Zurich

Bruno Jakob, Flesh Net, 1995, two canvases, one canvas board, one framed photograph, one framed work on paper. Installation view. Photo: Thomas Strub.

Bruno Jakob, Flesh Net, 1995, two canvases, one canvas board, one framed photograph, one framed work on paper. Installation view. Photo: Thomas Strub.

Bruno Jakob

Galerie Peter Kilchmann | Zahnradstrasse 21

Bruno Jakob, Flesh Net, 1995, two canvases, one canvas board, one framed photograph, one framed work on paper. Installation view. Photo: Thomas Strub.

During Bice Curiger’s 2011 Venice Biennale, Tintoretto’s complex spatial structures and supersensory lighting dominated the entrance to the central pavilion in the Giardini. But facing them was a white wall with a small label identifying it as the site of a painting by Bruno Jakob that had already evanesced, existing only in the artist’s recollection or the viewer’s imagination: Jakob paints with water or vapor, or by endowing a raw or primed ground with mental substance. His most recent exhibition, “Hovering and Pulsing,” assembled works created between 1986 and the present to survey a microcosm of spiritual interrelations. As he or she would in a traditional retrospective, the visitor encountered various ensembles of works along the walls and on tables. But rather than displaying visible forms, the installation challenged us to understand the spiritual energy that has coursed through Jakob’s decades-long creative process. “Hovering,” the first term chosen for the show’s title, designates a quality of this pictorial flow—attention perpetually poised between sensual and spiritual presence—that extends into the beholder’s interaction with the painted work.

In the work on display, the artist used a variety of media to embody the material and immaterial traces of his actions—a delicate tinge, perhaps, or a warp in the paper. These faint signs were supplemented by viewers’ awareness of the preceding painterly process, details of which were supplied by the extensive notes accompanying the pictures. In Jakob’s work, abstraction, a reduction of optical visibility to the very edge of nothingness, becomes pulsing introspection. Those extraordinarily subtle and nuanced traces recall Marcel Duchamp’s “infra-mince,” the smallest conceivable micro-difference, which generally eludes visual demonstration; its native format is the allusive mind-game or pun. Duchamp’s farewell to retinal art went hand in hand with his passion for wordplay and trenchant observations, and even today, his fans continue to pore over his every word. By contrast, and beyond the meticulous linguistic notation of what has happened, in Jakob’s probing of the smallest perceptible difference, the invisible picture remains irrevocably bound up with the reality of the senses, unlocking a perceptual register that transcends the familiar dichotomy between Conceptual and materialized art.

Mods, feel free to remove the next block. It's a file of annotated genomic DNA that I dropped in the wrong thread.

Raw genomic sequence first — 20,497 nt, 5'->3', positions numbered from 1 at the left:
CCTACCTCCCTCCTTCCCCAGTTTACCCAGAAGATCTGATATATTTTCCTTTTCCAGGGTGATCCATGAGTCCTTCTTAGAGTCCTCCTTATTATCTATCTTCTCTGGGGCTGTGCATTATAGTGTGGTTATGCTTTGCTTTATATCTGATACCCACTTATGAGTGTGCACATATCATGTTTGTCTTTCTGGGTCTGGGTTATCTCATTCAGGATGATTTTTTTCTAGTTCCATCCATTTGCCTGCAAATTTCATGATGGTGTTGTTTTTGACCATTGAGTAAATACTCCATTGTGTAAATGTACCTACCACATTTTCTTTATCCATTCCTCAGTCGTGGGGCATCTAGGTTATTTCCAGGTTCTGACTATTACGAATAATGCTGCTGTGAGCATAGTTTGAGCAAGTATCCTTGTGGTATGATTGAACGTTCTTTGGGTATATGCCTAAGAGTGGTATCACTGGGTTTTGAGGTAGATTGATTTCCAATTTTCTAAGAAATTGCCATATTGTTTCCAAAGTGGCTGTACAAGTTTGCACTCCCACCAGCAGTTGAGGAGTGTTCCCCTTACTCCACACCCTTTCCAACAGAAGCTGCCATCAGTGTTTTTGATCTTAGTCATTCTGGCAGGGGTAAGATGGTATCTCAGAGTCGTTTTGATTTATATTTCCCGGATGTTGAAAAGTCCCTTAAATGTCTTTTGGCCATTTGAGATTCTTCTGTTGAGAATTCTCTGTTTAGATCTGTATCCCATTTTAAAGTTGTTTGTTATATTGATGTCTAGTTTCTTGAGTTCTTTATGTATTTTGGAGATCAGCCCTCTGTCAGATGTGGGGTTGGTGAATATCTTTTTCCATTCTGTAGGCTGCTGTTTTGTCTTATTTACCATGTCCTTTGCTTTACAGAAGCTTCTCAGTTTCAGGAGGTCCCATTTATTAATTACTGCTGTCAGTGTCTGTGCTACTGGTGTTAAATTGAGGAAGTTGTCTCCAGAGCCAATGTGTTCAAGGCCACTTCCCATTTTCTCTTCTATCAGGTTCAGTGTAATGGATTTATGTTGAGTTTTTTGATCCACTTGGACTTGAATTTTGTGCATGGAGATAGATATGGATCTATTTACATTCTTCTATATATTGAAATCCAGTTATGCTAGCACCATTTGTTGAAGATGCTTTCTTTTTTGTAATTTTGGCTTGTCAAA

One way Jakob interweaves the painterly process with the experience of nearly invisible pictures is by presenting his art in tandem with the tools he’s used to create it. Another is through performative elements. This show was enhanced by a live action at the opening, titled Fluid Performance—Extensions and Constructions, in which Jakob used water and steam to draw on a slate panel, accompanied by the artist Hans Witschi on the piano.

Jakob, who was born in Switzerland in 1954, has lived in New York since 1983. He charted his approach to painting—its reduction to a mental realization—long before recent debates over purely speculative economies or virtual worlds. In 1999 he made a work titled Philosophy Escaped (Invisible Painting) The Peoples Energy (Still Collecting), whose materials are described as “energy on primed green canvas.” Time and again, turns of phrase such as “still collecting” let Jakob defer a resolution of the process of interaction between painting and perception, between individual act and collective understanding—and so the quietly nagging question of whether some sublime humor might be mingled with such insight into the invisible is left unanswered.

Hans Rudolf Reust

Translated from German by Gerrit Jackson.